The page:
(Written by Ken Crawford)
One of the many “joys” of the off-season is finding statistics that will help predict the success of teams in the fall. There’s all kinds of them: Returning points, returning touchdowns, returning yards, returning catches, returning starters, returning tackles, returning sacks, returning pass breakups, returning interceptions, etc.
The thing all of these stats have in common, besides being about “returning” is that they’re easy to calculate. All you have to do is take the players who have stayed with the team and total their numbers for the stats you’re interested in. Any bozo can spend 10 minutes on YahooSports or ESPN or Rivals to produce these number.
What often gets overlooked is that there are a whole bunch of statistics that one would like to have but are more difficult to compile. How about: returning fullback blocks, returning O-Line pancakes… OR how about returning starts?
Particularly for the offensive line where there aren’t any NCAA tracked stats, it’s difficult to determine statistically how much strength is coming back. Leave it to someone like the Wall Street Journal to take the time to compile returning offensive line starts. Here’s the numbers for the Pac-10:
- USC 91
- WSU 82
- UW 67
- UA 66
- ASU 56
- UCLA 56
- Cal 53
- Stan 53
- OSU 37
- UO 20
(As an interesting aside, the way this came to me was via Oregon Duck fans who were disconcerted to see that Oregon was so low. When the first article came out they only showed a handful of examples of the better teams and who was statistically strong and who was weak. It wasn’t until yesterday that the WJS released all the data and showed that Oregon was the 3rd worst in D-I football, plus the absolute worst in a BCS conference, ahead of only Ball St. (16) and Memphis (18) overall.)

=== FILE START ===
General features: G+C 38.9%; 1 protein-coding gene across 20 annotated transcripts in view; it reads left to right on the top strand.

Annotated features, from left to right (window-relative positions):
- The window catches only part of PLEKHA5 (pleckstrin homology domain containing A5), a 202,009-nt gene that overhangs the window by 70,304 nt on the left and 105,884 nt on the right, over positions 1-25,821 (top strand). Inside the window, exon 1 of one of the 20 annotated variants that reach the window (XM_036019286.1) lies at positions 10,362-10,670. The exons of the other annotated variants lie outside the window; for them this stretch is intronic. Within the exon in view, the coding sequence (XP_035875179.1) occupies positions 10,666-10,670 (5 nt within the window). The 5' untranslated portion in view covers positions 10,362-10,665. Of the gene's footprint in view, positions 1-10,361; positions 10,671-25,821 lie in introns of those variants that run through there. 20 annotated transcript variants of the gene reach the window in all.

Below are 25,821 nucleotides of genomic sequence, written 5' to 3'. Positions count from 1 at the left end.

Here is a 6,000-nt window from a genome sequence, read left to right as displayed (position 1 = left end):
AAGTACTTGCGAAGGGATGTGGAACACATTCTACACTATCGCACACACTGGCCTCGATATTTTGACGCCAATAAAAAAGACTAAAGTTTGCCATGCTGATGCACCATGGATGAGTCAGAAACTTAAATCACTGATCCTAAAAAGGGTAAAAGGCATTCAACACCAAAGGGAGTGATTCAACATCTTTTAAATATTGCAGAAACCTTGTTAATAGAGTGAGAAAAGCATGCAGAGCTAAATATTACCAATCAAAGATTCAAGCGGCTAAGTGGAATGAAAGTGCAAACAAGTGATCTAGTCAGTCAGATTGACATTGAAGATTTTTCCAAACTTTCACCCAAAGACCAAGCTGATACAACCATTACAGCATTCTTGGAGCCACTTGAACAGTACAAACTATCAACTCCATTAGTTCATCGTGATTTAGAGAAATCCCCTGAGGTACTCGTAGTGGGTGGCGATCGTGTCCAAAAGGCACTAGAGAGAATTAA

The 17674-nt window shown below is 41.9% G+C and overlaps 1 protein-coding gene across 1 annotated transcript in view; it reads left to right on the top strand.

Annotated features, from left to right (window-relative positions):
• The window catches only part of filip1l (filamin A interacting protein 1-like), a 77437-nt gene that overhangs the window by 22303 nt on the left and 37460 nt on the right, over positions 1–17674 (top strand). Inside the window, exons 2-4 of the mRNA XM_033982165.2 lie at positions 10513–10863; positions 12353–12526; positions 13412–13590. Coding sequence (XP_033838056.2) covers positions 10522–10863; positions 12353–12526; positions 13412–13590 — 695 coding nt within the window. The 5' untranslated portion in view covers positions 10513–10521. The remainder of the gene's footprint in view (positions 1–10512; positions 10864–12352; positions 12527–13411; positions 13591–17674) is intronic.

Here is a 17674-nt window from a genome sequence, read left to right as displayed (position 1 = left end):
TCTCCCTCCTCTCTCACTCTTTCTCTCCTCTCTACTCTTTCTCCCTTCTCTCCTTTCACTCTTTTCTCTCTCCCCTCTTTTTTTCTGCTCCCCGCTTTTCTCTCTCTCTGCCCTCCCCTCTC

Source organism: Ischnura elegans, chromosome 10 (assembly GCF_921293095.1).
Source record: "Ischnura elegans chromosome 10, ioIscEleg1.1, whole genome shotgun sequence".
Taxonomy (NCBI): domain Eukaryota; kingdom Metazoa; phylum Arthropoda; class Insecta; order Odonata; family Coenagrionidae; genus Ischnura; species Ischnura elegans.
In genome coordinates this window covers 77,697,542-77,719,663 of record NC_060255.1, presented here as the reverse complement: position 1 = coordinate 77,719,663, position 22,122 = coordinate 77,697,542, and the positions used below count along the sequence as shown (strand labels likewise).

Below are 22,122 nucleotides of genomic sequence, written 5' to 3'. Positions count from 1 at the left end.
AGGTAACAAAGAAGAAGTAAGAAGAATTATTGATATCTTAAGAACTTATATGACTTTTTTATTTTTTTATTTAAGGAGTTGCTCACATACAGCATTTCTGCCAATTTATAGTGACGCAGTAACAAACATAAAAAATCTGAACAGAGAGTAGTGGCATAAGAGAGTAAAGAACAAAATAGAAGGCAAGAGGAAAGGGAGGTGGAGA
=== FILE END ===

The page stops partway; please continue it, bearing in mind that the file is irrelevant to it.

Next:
What these numbers say to me is a few things:
The first is that my concerns about this Cal O-Line are well founded. Starts are not the only metric to judge a line by, but watching them get owned by the D-Line all spring made me a little bit suspicious. True, our D-Line looks great, but it’s bad to see Cal at the bottom of the middle pack in starting experience.
The next is that this might be the year to bet against the Oregon teams. Oregon State lost a LOT last year minus a few skill players on offense. They’re key to success last year was an opportunistic offense with the Rodgers brothers and a very stout defense. Losing 8 defensive starters made me confident they were going to take a step back. Seeing their O-Line is in trouble (who was the Most Valuable Unit in the USC upset) makes me pretty confident that they’ll be a middle of the Pac team. As for Oregon, only 20 combined starts… OUCH! Luckily for them, they’ve got a great system and a lot of reloading talent so I think they’ll still be tough, but this hurt my respect for them a bit.
Of course then there is USC who always seems to have 1 key area of strength to keep them in the mix. Weak offensive year? They put up the nations most stingy defense BY FAR. Weak defensive year and breaking in a QB (this year)? They bring back an O-Line that means they won’t need to throw the ball a lot and when they do, he’ll be well protected. ARG!?! These guys are still way ahead of everyone else as a program.
The final thing is just how much line strength the supposed weaker teams are returning. WSU with 82… WOW! Then with UW and UA both in the mid-60′s one’s got to think that these three teams may be less of a pushover this year than many might be expecting.
In any case, lets hope the talent on Cal’s O-Line will be enough to make up for it’s mediocre level of experience.